Madden NFL 2002 - GC - Review
How's this for irony: the NES, SNES and Nintendo 64 launched with a brand-new Mario game, but the Madden series didn't arrive until much later. GameCube is the first Nintendo console to launch with a brand-new Madden game, but now Mario is mysteriously absent. (Though no one knows for sure, rumors are floating around that say he's stuck in a haunted mansion somewhere.) Coincidence? Perhaps. I'd be lying if I said that having a new Madden game is better than Mario Sunshine would have been. Regardless, Madden 2002 is a superb title that most gamers will enjoy.
Deciding which game mode to play first is hard because there are so many modes to choose from in Madden 2002. The long list of game modes includes: Exhibition, Season, Franchise, Tournament, Custom League, Practice, Situation, Quick Game, Two Minute Drill and Training. That's a total of 10 modes, not including the Easy Play mode. Easy Play is located on the title screen above Normal mode and is intended for newcomers who want to get in on the action right away, without having to worry about getting their butt kicked. Just pick your team, your opponent's team and you're good to go. Exhibition is a little deeper than Easy Play, allowing you to select your profile, playbook and even risk some cards, if you want. The difficulty is higher, too.
Season mode is deep -- really deep. It includes everything the Exhibition mode has to offer and a whole lot more. Before you're ready to play through the season, you have the option to change some of the settings of the game. If you turn on the Trade Deadline, the deadline will be enforced and no trading will be allowed after six weeks. To limit your budget for signing free agents, turn on the Salary Cap. Additionally, the Cap Penalties, Fantasy and Expansion Drafts can be turned on or off.
All of those options are great, but my favorite part is the create-a-player mode. Choose your player's height, weight, skin tone, hair color and style, etc. There are 65 different faces to choose from, but unfortunately, they all look pretty much the same. You can alter the shape of his face though, which greatly changes your player's appearance. The cool thing about the weight is that the heavier players really look heavy! So you can create a short, overweight, 45-year-old football player with a receding hairline; or a tall and trim 18-year-old player with an afro. The choice is up to you.
Franchise mode is an expansion of the Season mode. The main difference between the two is that in Season mode, the game is over when the season ends. In Franchise mode, you continue playing new seasons. When Season mode ends, you will be given the option to change it to the Franchise mode and continue playing. Another addition to the Franchise mode is the coaching. Gamers who don't want any coaching changes should turn off that option, because if you don't, the coaches may resign when their points each zero. All of the NFL coaches and playbooks are available, but if that's not enough, then create a brand-new coach and use him instead. Unfortunately, the coach creation options aren't nearly as deep as the player creation options are. Enter the coach's name and select his body type. That's it. Coaches aren't nearly as important as the players, but it would have been nice to have at least a few more options, albeit statistics or aesthetics.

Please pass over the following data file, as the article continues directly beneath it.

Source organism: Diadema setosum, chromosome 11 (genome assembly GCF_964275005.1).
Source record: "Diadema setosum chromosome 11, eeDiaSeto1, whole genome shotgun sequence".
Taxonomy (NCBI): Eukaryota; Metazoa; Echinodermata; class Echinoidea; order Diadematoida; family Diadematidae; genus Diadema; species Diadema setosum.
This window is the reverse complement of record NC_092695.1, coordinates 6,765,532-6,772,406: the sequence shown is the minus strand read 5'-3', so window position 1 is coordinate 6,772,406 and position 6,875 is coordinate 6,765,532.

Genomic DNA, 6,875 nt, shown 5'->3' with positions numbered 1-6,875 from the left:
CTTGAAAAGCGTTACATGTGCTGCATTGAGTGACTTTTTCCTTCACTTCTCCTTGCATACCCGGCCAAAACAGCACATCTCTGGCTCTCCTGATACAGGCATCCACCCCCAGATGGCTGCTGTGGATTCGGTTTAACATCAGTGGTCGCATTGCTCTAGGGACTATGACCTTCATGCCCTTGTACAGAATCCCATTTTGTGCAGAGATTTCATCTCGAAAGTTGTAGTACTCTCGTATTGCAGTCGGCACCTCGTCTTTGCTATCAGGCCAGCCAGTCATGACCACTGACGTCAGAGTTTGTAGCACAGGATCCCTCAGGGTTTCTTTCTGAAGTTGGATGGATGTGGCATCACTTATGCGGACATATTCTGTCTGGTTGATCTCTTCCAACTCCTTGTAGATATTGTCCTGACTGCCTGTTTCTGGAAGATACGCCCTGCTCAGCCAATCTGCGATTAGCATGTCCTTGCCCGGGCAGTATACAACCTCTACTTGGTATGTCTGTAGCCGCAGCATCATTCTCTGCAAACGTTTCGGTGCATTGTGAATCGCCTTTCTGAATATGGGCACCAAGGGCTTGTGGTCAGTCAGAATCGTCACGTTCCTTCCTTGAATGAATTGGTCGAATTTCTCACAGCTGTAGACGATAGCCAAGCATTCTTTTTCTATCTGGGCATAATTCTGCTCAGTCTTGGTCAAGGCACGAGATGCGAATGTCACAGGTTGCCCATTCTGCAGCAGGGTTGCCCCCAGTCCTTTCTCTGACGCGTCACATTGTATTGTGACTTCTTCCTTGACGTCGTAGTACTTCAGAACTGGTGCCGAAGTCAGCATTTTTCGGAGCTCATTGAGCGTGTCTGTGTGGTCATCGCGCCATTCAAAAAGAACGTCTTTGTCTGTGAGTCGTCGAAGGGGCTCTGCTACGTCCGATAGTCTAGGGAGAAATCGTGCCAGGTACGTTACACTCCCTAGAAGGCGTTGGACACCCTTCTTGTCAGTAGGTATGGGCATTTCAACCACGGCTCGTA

Custom League mode is exactly what it sounds like -- a custom league! You can play with up to 16 teams or as little as four teams if you prefer. The Custom League's format is different from the other modes. In this mode, you can choose to play in a round robin league and battle every other team in the league once, or select the double round robin league to play every team twice.
If there is one mode in Madden 2002 that stands above the rest, it has got to be the Situation mode. In Situation mode, you create your own "situation" for the game. If you feel like you're always losing, give yourself a few extra points (anywhere from 2 to 99 points can be given to you and/or your opponent. Giving yourself points is cool, but why would you want to give the other team the advantage?). Choose who receives possession of the ball, change the quarter length and how much time is left, etc.